Student Ian Flett went to unusual lengths recently for his school photography assignment. He took a plane to Albania, and came back with about 21 rolls of film documenting the extraordinary refugee disaster going on in the Balkans.
A full page of his photos was published in Monday's Gazette, and he has been interviewed by CBC, CJAD and CFCF television, among others.
At 23, Flett is already a seasoned photo-journalist. He started working at 17, spending three years on the Winnipeg Sun in his home town, and also shot photos for the Canadian Press wire service.
Since then, he has covered a major native protest in Gustafson Lake, B.C., and terrorism in Northern Ireland, catching a rubber bullet himself. In Ireland, he began to question what he was doing, chasing the latest rumour of who was throwing the next bomb. "I was shooting to sell, not to tell a story," he said.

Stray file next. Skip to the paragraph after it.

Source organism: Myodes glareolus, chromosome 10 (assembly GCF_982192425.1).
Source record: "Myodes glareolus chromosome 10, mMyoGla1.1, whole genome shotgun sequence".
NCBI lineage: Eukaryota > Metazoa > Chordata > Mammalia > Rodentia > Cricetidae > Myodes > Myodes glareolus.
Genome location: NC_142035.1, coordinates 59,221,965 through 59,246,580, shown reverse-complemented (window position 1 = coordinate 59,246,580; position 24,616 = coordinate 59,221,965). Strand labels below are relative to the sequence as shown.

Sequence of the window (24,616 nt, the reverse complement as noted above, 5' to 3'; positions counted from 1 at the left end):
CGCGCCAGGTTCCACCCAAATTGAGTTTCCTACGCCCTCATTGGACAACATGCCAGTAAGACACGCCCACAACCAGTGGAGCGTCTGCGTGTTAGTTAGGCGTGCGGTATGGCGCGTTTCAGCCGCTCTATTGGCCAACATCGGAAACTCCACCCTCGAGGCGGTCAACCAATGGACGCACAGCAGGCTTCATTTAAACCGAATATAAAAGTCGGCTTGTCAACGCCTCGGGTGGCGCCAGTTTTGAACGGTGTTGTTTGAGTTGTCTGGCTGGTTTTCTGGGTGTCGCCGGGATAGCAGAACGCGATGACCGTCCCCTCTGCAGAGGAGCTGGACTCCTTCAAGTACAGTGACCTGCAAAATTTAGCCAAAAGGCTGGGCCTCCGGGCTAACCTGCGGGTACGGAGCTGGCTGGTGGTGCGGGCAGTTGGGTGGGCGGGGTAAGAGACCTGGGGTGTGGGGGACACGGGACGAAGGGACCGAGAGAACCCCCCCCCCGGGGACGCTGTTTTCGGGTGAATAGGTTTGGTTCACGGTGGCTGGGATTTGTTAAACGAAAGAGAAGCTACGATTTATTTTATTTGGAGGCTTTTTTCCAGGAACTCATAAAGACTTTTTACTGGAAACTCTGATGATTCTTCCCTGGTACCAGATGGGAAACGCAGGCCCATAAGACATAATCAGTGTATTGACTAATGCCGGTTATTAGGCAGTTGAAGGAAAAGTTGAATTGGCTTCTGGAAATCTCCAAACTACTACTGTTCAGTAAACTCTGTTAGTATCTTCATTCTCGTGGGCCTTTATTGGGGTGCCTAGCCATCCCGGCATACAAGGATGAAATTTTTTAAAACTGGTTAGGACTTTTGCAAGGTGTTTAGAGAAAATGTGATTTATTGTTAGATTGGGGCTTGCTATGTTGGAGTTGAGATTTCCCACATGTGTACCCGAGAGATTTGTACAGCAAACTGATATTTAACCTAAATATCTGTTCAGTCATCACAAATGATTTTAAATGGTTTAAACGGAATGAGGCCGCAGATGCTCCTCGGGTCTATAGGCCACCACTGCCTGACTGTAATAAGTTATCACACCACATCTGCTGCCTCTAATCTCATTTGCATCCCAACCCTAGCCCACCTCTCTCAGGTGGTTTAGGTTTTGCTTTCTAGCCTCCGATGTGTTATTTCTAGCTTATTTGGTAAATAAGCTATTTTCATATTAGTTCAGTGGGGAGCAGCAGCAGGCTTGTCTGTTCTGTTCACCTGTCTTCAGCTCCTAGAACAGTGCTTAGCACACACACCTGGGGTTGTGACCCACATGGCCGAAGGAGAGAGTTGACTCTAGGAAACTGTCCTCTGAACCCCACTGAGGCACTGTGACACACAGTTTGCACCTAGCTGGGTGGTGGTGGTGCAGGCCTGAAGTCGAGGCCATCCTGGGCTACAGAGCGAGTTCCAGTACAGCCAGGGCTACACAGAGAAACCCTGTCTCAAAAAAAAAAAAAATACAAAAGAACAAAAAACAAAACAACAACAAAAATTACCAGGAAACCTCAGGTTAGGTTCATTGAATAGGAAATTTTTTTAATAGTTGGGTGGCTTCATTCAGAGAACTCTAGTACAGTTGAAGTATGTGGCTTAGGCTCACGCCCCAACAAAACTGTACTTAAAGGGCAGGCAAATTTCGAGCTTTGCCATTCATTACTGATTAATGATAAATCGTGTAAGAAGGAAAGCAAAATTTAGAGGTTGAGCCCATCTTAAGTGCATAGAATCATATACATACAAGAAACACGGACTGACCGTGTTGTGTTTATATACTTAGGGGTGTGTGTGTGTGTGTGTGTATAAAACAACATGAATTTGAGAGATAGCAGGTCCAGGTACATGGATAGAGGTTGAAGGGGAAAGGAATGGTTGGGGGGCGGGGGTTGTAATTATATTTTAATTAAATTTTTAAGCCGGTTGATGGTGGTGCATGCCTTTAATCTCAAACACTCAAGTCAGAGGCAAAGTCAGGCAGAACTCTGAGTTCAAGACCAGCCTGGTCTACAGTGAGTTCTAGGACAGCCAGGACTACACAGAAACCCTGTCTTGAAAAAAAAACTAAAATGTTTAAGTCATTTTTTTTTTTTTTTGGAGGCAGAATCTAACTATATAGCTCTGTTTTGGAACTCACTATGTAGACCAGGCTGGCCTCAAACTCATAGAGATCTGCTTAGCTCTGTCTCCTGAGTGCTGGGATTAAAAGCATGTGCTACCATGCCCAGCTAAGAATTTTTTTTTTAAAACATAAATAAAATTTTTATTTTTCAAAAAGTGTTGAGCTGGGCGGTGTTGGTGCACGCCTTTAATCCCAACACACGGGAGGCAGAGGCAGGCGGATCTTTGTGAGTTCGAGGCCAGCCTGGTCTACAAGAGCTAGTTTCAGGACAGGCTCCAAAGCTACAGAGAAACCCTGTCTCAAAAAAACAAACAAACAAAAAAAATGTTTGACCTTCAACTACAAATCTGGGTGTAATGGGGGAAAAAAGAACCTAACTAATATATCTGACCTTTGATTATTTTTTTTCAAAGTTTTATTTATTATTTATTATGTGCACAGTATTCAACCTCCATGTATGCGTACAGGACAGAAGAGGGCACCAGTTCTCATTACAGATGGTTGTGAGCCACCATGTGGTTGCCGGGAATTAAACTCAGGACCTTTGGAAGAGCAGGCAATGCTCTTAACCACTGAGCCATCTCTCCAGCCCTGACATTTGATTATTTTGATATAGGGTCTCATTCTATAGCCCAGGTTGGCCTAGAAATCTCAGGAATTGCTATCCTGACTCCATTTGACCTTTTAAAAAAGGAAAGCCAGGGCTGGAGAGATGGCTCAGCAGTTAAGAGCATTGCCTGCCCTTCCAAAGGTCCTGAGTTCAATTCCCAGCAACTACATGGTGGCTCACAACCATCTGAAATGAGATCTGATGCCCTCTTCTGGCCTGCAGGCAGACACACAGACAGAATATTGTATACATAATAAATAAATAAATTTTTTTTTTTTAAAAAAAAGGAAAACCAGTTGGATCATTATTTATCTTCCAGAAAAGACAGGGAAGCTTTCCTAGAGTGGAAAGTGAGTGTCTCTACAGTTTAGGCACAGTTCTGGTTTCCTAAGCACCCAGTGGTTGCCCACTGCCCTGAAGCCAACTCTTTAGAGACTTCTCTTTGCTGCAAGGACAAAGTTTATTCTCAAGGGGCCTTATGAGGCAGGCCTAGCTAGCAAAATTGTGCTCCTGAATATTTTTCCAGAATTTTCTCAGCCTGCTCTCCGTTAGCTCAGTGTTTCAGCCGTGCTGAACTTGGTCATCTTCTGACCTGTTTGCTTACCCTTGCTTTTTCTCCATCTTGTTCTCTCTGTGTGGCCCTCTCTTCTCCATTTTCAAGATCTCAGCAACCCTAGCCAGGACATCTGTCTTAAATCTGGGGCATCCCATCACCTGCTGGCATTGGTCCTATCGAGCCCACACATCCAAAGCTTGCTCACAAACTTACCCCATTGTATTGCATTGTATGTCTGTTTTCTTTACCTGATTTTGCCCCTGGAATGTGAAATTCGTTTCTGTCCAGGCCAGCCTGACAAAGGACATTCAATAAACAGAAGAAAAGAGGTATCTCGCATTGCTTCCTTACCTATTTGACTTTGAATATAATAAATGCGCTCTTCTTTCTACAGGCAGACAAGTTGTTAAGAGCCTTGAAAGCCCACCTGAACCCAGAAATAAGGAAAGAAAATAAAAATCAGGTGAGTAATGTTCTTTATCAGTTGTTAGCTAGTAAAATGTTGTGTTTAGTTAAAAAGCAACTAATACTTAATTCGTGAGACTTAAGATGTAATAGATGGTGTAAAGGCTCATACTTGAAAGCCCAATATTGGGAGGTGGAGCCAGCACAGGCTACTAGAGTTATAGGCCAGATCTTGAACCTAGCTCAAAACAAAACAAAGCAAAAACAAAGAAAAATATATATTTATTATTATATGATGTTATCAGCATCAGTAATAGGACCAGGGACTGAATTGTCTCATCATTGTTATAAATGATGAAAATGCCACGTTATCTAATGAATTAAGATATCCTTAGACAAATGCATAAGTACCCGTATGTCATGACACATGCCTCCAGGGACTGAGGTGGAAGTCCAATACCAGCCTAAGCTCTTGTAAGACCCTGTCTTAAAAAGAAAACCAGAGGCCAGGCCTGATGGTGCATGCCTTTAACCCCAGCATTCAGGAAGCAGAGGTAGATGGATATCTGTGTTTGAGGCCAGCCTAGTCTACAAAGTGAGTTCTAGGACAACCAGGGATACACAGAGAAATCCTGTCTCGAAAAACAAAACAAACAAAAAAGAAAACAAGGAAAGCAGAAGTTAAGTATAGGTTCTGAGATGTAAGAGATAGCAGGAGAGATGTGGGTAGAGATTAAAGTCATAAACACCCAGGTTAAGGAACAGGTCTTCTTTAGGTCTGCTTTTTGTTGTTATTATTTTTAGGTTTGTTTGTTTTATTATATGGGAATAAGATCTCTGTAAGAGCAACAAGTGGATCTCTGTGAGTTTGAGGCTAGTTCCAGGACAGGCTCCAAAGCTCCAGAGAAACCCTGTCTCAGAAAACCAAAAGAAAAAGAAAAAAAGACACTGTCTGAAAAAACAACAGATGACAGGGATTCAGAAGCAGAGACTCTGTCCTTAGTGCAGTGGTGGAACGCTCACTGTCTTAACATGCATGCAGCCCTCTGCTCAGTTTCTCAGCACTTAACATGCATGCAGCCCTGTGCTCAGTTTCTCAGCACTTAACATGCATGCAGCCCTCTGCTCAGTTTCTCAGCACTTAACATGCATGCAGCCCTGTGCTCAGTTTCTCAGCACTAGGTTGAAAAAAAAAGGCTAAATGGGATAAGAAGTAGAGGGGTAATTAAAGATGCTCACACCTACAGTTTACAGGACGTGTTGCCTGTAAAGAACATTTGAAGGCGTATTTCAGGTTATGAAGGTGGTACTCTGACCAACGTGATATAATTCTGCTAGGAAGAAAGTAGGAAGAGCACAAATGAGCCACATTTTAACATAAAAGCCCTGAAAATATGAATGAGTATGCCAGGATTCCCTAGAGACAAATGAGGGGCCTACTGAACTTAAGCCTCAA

Flett decided he needed more depth about the stories he was covering, and enrolled in a Political Science program at Concordia, with a minor in Fine Arts. After three years of study, he has decided he wants to write about, as well as photograph, events.
The Balkans were a frightening prospect, Flett said, but when he got there, his previous experience with hot spots told him "things were under control." He was taken in hand by a group of Swiss journalists, who had an interpreter.
"The Albanians were very media-savvy," he said. "When you turned a camera on them, they'd go into their crying thing, so I didn't take those pictures."
The camp was unmistakably grim, however, with large numbers of refugees mysteriously disappearing and being replaced by new refugees overnight. "And there were no men my age," Flett added. - BB